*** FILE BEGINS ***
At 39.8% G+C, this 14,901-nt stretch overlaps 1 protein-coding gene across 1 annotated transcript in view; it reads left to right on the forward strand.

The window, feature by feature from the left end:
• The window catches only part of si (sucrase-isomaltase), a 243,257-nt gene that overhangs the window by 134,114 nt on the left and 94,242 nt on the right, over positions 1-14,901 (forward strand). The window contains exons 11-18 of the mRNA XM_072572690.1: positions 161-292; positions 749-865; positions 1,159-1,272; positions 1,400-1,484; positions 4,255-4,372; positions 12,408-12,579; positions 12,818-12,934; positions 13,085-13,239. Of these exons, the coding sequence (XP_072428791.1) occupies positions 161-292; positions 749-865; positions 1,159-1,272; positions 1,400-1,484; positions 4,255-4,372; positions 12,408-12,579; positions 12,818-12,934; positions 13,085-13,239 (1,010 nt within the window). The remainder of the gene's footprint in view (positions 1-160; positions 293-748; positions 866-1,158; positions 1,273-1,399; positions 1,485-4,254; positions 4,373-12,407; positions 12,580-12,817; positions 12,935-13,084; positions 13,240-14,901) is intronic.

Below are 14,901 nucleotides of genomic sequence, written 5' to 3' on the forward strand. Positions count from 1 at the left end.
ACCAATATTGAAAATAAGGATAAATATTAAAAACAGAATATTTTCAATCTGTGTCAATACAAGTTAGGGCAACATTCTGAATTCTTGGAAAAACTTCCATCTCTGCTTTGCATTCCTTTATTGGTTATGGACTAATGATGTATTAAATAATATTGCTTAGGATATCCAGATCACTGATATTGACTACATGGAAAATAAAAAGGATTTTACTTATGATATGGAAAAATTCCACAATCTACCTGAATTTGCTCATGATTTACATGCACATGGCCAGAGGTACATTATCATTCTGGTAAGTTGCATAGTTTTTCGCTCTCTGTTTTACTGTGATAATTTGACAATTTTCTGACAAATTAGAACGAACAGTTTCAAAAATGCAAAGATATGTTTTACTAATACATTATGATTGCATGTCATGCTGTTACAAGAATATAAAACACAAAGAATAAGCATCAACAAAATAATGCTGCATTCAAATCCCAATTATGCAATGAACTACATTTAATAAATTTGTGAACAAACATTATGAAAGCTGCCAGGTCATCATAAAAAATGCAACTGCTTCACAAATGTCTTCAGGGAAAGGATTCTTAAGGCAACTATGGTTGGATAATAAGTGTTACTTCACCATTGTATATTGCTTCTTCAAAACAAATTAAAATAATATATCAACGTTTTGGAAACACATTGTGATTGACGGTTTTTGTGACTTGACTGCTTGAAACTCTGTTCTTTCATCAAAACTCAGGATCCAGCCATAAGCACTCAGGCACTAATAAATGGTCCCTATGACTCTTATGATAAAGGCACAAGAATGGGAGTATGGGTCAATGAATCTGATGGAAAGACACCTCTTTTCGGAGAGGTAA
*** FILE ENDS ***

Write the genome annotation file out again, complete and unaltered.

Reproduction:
At 39.8% G+C, this 14,901-nt stretch overlaps 1 protein-coding gene across 1 annotated transcript in view; it reads left to right on the forward strand.

The window, feature by feature from the left end:
• The window catches only part of si (sucrase-isomaltase), a 243,257-nt gene that overhangs the window by 134,114 nt on the left and 94,242 nt on the right, over positions 1-14,901 (forward strand). The window contains exons 11-18 of the mRNA XM_072572690.1: positions 161-292; positions 749-865; positions 1,159-1,272; positions 1,400-1,484; positions 4,255-4,372; positions 12,408-12,579; positions 12,818-12,934; positions 13,085-13,239. Of these exons, the coding sequence (XP_072428791.1) occupies positions 161-292; positions 749-865; positions 1,159-1,272; positions 1,400-1,484; positions 4,255-4,372; positions 12,408-12,579; positions 12,818-12,934; positions 13,085-13,239 (1,010 nt within the window). The remainder of the gene's footprint in view (positions 1-160; positions 293-748; positions 866-1,158; positions 1,273-1,399; positions 1,485-4,254; positions 4,373-12,407; positions 12,580-12,817; positions 12,935-13,084; positions 13,240-14,901) is intronic.

Below are 14,901 nucleotides of genomic sequence, written 5' to 3' on the forward strand. Positions count from 1 at the left end.
ACCAATATTGAAAATAAGGATAAATATTAAAAACAGAATATTTTCAATCTGTGTCAATACAAGTTAGGGCAACATTCTGAATTCTTGGAAAAACTTCCATCTCTGCTTTGCATTCCTTTATTGGTTATGGACTAATGATGTATTAAATAATATTGCTTAGGATATCCAGATCACTGATATTGACTACATGGAAAATAAAAAGGATTTTACTTATGATATGGAAAAATTCCACAATCTACCTGAATTTGCTCATGATTTACATGCACATGGCCAGAGGTACATTATCATTCTGGTAAGTTGCATAGTTTTTCGCTCTCTGTTTTACTGTGATAATTTGACAATTTTCTGACAAATTAGAACGAACAGTTTCAAAAATGCAAAGATATGTTTTACTAATACATTATGATTGCATGTCATGCTGTTACAAGAATATAAAACACAAAGAATAAGCATCAACAAAATAATGCTGCATTCAAATCCCAATTATGCAATGAACTACATTTAATAAATTTGTGAACAAACATTATGAAAGCTGCCAGGTCATCATAAAAAATGCAACTGCTTCACAAATGTCTTCAGGGAAAGGATTCTTAAGGCAACTATGGTTGGATAATAAGTGTTACTTCACCATTGTATATTGCTTCTTCAAAACAAATTAAAATAATATATCAACGTTTTGGAAACACATTGTGATTGACGGTTTTTGTGACTTGACTGCTTGAAACTCTGTTCTTTCATCAAAACTCAGGATCCAGCCATAAGCACTCAGGCACTAATAAATGGTCCCTATGACTCTTATGATAAAGGCACAAGAATGGGAGTATGGGTCAATGAATCTGATGGAAAGACACCTCTTTTCGGAGAGGTAA